CMS 2018

Sixty-first National CMS Conference
11-13 October 2018
Vancouver, British Columbia

The Brain and Musician Wellness Education

Two key points from the presentation and further info about each:

1.  Imitation is key to learning thanks to brain cells called Mirror Neurons.

Under Categories in the right hand column of this page, scroll down to Mirror Neurons.  There are 8 posts concerning mirror neurons and musicians.  You may also be interested in the importance of the visual in performance, and there is more information at Are you listening to the music – or watching the performer?;  Are you listening or watching? part II;  and Now from a jury member.

Svard, L. (2010).  The Musician’s Guide to the Brain:  how to use brain science in the study of music.  MTNA e-journal.   February 2010.   (Discussion of mirror neurons)

Marco Iacoboni. 2008.  Mirroring People:  the science of empathy and how we connect with others.    A fascinating book about one of the great neuroscience discoveries of the past 20 years.  Even though it doesn’t concern music, this book is the most comprehensive discussion of mirror neurons.

2.  Understanding how the brain wires itself as we learn can lead to more secure learning, reduce performance anxiety, and reduce injury.

Under Categories in the right hand column of this page, check Neuroplasticity, Learning and Memory, Memory, Practice, Music Cognition, and Sleep.  


Lois Svard.  College Music Society Webinar.  A Musician’s Guide to the Brain:  what we need to know and why.   Discusses neuroplasticity, how we wire our brains as we learn music, how we also can wire in injuries.


Allen, S. (2012).  Memory Stabilization and Enhancement Following Music PracticePsychology of Music, 41(6), 794-803.

Altenmüller,E., and Jabusch, H-C.  Focal Dystonia in Musicians:  Phenomenology, Pathophysiology, triggering factors, and treatment.  Medical Problems of Performing Artists.  2010(1): 3-9.

Cedernaes J. et. al. (2015). Short Sleep Makes Declarative Memories Vulnerable to Stress in Humans.  Sleep, 38(12), 1861-1868.

van Dongen, E.V., et. al. (2016).  Physical Exercise Performed Four Hours after Learning Improves Memory Retention and Increases Hippocampal Pattern Similarity during Retrieval.  Current Biology, 26(13),1722-1727.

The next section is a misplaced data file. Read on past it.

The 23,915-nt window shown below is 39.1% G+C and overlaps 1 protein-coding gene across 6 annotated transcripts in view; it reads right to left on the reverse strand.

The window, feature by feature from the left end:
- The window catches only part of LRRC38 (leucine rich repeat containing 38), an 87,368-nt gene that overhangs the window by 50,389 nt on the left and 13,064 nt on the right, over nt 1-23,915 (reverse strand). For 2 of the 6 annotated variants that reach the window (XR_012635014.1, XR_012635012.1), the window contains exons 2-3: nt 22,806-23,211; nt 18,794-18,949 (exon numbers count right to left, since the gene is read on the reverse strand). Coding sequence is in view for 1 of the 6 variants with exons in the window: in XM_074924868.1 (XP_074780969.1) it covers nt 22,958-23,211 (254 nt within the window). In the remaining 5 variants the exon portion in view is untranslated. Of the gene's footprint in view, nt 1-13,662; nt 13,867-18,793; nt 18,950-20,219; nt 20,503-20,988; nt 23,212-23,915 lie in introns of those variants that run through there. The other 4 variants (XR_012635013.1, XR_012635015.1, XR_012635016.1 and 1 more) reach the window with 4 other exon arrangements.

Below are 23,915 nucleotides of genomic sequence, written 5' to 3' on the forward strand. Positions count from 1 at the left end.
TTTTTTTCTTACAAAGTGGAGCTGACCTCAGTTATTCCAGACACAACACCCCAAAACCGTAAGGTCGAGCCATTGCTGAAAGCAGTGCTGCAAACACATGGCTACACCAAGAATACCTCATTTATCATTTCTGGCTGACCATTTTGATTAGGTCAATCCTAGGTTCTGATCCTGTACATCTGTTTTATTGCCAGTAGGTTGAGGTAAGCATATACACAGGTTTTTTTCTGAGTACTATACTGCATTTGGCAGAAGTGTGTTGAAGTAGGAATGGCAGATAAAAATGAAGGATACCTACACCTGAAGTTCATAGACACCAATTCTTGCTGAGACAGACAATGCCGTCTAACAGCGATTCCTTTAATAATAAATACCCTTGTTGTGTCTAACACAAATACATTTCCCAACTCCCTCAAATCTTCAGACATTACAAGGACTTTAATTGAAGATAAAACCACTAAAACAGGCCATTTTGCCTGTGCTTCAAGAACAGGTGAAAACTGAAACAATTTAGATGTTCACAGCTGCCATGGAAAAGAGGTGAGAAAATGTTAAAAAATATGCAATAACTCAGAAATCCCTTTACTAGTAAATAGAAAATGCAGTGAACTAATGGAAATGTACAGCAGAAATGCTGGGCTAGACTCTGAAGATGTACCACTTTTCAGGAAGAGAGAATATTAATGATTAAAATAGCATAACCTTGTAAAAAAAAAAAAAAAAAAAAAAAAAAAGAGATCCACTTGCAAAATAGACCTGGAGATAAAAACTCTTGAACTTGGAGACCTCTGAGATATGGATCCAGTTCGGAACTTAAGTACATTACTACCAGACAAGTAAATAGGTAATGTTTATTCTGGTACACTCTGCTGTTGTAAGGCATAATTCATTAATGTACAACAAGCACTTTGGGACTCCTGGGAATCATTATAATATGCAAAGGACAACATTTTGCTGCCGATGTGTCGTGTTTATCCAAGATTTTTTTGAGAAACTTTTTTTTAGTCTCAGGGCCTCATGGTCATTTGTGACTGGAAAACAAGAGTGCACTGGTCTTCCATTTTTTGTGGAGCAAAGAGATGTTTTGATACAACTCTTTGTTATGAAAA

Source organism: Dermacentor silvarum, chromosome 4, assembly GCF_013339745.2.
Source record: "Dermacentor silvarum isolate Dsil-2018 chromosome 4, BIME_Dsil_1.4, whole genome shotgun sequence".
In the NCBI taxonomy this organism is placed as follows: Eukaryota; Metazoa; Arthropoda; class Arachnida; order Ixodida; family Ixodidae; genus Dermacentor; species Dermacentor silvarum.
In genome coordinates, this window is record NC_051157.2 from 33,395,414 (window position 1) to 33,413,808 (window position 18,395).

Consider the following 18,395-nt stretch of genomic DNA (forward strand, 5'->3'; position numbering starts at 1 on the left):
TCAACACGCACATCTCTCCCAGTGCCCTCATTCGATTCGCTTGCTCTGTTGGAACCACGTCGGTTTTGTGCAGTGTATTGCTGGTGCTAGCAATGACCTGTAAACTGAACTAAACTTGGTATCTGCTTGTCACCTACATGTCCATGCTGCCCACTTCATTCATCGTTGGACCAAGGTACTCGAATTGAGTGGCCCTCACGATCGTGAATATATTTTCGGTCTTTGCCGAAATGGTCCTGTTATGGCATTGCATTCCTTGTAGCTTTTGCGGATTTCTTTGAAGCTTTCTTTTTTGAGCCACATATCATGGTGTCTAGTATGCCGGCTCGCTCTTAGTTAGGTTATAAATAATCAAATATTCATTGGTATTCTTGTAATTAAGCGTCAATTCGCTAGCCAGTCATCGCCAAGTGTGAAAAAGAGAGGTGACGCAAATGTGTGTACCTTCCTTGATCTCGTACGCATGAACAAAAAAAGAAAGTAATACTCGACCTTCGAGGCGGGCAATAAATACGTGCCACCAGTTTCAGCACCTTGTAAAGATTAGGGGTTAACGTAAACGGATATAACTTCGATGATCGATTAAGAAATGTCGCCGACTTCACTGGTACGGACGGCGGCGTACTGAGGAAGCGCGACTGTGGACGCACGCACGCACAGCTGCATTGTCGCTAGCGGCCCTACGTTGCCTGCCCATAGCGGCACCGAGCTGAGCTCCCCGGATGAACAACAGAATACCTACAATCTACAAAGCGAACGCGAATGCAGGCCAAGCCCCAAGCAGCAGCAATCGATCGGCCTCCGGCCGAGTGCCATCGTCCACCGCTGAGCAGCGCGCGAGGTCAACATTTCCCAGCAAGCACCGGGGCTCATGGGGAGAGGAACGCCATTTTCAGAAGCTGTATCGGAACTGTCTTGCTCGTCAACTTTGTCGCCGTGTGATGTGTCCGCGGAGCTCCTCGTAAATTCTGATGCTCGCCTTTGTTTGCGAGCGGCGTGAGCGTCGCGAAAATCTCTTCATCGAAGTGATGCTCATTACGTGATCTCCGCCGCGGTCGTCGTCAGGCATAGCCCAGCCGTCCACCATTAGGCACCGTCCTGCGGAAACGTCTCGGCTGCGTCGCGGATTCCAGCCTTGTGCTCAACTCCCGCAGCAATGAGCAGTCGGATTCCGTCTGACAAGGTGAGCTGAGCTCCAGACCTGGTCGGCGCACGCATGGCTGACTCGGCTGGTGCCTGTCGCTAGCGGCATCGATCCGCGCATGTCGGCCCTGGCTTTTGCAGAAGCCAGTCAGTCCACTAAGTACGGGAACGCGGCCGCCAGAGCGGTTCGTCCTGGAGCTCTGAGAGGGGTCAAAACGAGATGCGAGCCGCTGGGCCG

Eckart Altenmüller, Mario Wiesendanger, Jürg Kesselring, Eds.  2006.  Music, Motor Control and The Brain.   Includes chapter on Schumann’s focal dystonia.

Peter Brown, Henry Roediger III, and Mark McDaniel.  2014.  Make it Stick:  the science of successful learning.

Roger Chaffin, Gabriela Imreh, and Mary Crawford. 2012.  Practicing Perfection:  Memory and Piano Performance.    Part of a research series intended for both psychologists and musicians, this book details how an experienced pianist organizes practice, identifies stages in learning, characteristics of expert practice, and practice strategies.

Benedict Carey.  2014.  How We Learn:  the surprising truth about when, where, and why it happens.  Neither the Peter Brown nor Benedict Carey books are about music, but musicians can make use of the information.  Both look at recent discoveries in cognitive psychology and other disciplines to show how much we think we know about learning is wrong.  Both books give techniques for more productive learning and memory.

Daniel J. Levitin, 2006.  This is Your Brain On Music:  The Science of a Human Obsession.  How we experience music and why it is so important in our lives.

Rebecca Shockley.  1997.  Mapping Music: for faster learning and secure memory
Written for piano teachers and students, but the ideas apply to any musician.

Website:     Website developed by Rebecca Shockley and flutist Melissa Colgin about visual mapping for music.